The usual objection to raising taxes on the wealthy or corporations is that such taxes undermine economic growth; yet there is remarkably little evidence to back up those claims. Studies instead have emphasized that neither business tax cuts  nor estate tax cuts  play any significant role in local economic growth.
Instead, the sad truth is that almost every state tax system requires working families to pay a higher percentage of their income in taxes than their wealthier citizens. In fact, as the Institute on Taxation & Economic Policy detailed in their 2003 study, Who Pays?:  "[O]nly four states require their best-off citizens to pay as much of their incomes in taxes as middle-income families have to pay." As the graph below from ITEP shows, the average family pays significantly more of their income in state taxes than the wealthy.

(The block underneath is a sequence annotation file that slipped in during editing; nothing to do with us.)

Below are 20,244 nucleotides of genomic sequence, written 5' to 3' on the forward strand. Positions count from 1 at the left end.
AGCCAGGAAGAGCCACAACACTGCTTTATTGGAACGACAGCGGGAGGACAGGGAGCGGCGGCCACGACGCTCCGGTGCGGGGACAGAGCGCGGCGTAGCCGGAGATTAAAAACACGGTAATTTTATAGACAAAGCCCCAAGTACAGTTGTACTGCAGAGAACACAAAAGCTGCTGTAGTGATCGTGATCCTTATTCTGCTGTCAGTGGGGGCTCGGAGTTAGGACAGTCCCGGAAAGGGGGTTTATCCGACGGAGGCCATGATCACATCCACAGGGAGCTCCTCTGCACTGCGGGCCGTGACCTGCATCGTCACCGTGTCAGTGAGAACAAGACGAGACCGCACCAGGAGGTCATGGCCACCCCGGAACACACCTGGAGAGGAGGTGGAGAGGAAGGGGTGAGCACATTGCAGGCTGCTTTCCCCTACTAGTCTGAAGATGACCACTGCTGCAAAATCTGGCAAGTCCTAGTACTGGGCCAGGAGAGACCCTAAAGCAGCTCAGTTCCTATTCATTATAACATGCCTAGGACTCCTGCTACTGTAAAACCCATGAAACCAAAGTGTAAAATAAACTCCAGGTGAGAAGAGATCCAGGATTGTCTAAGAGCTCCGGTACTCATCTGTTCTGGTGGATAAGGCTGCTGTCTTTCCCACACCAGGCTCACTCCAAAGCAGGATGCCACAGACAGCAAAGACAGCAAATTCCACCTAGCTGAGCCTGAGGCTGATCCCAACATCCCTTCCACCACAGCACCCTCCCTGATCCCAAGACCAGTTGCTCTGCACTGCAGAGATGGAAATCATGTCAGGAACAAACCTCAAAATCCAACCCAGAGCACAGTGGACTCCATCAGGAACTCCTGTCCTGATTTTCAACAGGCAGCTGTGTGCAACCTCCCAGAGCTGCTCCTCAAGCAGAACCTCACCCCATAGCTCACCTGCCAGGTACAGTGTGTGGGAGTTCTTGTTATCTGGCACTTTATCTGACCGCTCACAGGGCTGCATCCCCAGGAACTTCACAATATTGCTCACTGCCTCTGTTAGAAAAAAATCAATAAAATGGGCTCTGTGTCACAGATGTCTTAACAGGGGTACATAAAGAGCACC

A report  by the Center on Budget and Policy Priorities and EPI emphasizes that making state tax systems more progressive is also a way to mitigate the broader trend of growing before-tax economic inequality.
Core Policies to Make Tax Systems More Progressive include:
General Resources to Make Tax System More Progressive
- Institute on Taxation and Economic Policy (ITEP) - Guide to Fair State and Local Taxes 
- ITEP - Who Pays? A Distributional Analysis of the Tax Systems in All 50 States 
- Progressive States Network, Raising Revenue Through Fair Taxes 
- Progressive States Network - Dos and Don'ts of Coping With State Budget Crises 
- Economic Policy Institute - Rethinking Growth Strategies 
- Center on Budget and Policy Priorities and EPI - Pulling Apart: A State-by-State Analysis of Income Trends